Christian Political Involvement and the Hypocrisy of the Religious Left

obamabitter06In the emerging church circles I’m exposed to there’s no shortage of hypocrisy… don’t let them fool you. You’ll hear Christ-following hipsters bemoan the GOP-supporters of the traditional Evangelical churches… citing that Christ is our hope, not politicians (okay… yeah that’s quite true). Yet those same folks inexplicably and hypocritically support government solutions to problems that aren’t governmental… and even get giddy over their own political harbingers of social justice… like the first coming of the second messiah, Obama. *rolls eyes*

You’ve heard me decry this idiocy before… and you’ll hear it again and again. I can’t stand the lack of rational thought that permeates nearly every half-arsed notion coming from the religious left (who are the perverted people-of-faith of the political left… same smell, different clothes). Taking money from citizens in order to turn around and “solve” societal problems in the name of “social justice” (read secular humanism) is about as far from Christ-following as prime rib is from motor oil.

I know Christians… even pastors… who have written off politics as a vehicle for positive, Scriptural change. They criticize previous generations of Christians who put their trust in certain leaders… and they have retreated into their own circles of influence at their community level (or even into their own small exclusive church circles – although they won’t admit that). How cute that the same emerging voices critical of previous churches who didn’t “engage the culture” are actually doing the same thing themselves. And how cute that they would actually CALL others to do the same with politics… although what they are really doing is trying to dissuade traditionally GOP-supporting Christians from supporting conservative candidates while supporting left-leaning pols out the other side of their mouth.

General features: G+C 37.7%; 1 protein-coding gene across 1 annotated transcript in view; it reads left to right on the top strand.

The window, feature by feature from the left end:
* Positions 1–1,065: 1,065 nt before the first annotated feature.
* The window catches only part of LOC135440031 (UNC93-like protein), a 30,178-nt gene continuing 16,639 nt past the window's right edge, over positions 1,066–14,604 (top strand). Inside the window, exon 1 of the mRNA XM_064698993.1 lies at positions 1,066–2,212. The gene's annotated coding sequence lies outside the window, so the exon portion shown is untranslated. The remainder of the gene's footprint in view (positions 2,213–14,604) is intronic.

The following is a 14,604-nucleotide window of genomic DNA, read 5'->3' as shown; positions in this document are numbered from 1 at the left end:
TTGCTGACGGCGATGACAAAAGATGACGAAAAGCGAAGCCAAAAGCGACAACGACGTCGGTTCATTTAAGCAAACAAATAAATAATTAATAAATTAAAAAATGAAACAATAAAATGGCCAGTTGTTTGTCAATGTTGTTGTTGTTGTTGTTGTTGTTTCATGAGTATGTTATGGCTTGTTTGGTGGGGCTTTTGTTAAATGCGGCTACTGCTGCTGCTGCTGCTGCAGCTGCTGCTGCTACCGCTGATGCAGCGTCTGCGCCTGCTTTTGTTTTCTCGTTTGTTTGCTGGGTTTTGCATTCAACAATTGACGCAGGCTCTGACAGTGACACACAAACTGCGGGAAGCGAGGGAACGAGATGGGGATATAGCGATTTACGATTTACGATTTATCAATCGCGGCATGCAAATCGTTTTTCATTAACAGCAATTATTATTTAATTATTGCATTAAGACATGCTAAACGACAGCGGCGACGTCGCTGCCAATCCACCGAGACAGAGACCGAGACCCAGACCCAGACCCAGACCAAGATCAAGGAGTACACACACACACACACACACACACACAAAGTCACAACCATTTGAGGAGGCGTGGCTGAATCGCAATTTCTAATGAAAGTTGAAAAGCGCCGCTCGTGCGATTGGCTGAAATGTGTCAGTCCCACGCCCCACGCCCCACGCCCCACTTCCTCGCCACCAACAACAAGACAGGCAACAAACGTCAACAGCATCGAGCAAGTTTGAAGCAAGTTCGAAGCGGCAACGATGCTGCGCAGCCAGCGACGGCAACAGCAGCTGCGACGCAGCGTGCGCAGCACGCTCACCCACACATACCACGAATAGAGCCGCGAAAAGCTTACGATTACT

So… about politics… guess what boys and girls — politics is part of our culture. So guess what? We are called to be engaged in politics.

I’m not saying don’t be involved in your tighter circles of influence (I oculd say community but it’s been such a tortured, tired word lately devoid of real meaning). I’m not saying put your faith in political leaders rather than Jesus. What I’m saying is obey your calling to be engaged… and participate in the political process because that it obedient and ultimately effects us, our children, our culture and our ministries we support. This is common sense that most children know so I shouldn’t have to say it again. Even if it means that all you’re doing is being educated on the major political issues, reading your Bible (both red AND BLACK letters) to see where God stands on the issues, and then voting appropriately based on Scripture (which means you didn’t vote for Obama) then do that. At the VERY LEAST do that… because as a Christian it is your duty. It could be as simple as 1st Peter’s call to respect government, but there’s plenty of Scriptural support for intelligent political involvement as part of a Christ-followers holistic engagement in culture. is a great, great site that if I had my way I would force people to listen to (like an Obama speech to schoolchildren). They just had a wonderful podcast on this topic: – Christianity, the Church, and Government

Why is it that many Christians who decry Christian political involvement (read Tony Campolo types) because power and politics are tools of Satan, then go on to argue for government solutions to global warming and health care? Do they really want Satan and his tools cooling our planet and running our health care? Perhaps a more balanced approach is needed.

Should Christians be involved in government? Isn’t Christ our hope not politics? Is any influence of Christian thought on the state a violation of the separation of church and state? In this episode of radio, Dean Donald McConnell of Trinity Law School, Doug Eaton, and Lane Chaplin discuss several questions that pertain to the Christian’s role in government and the governments role in Christianity.

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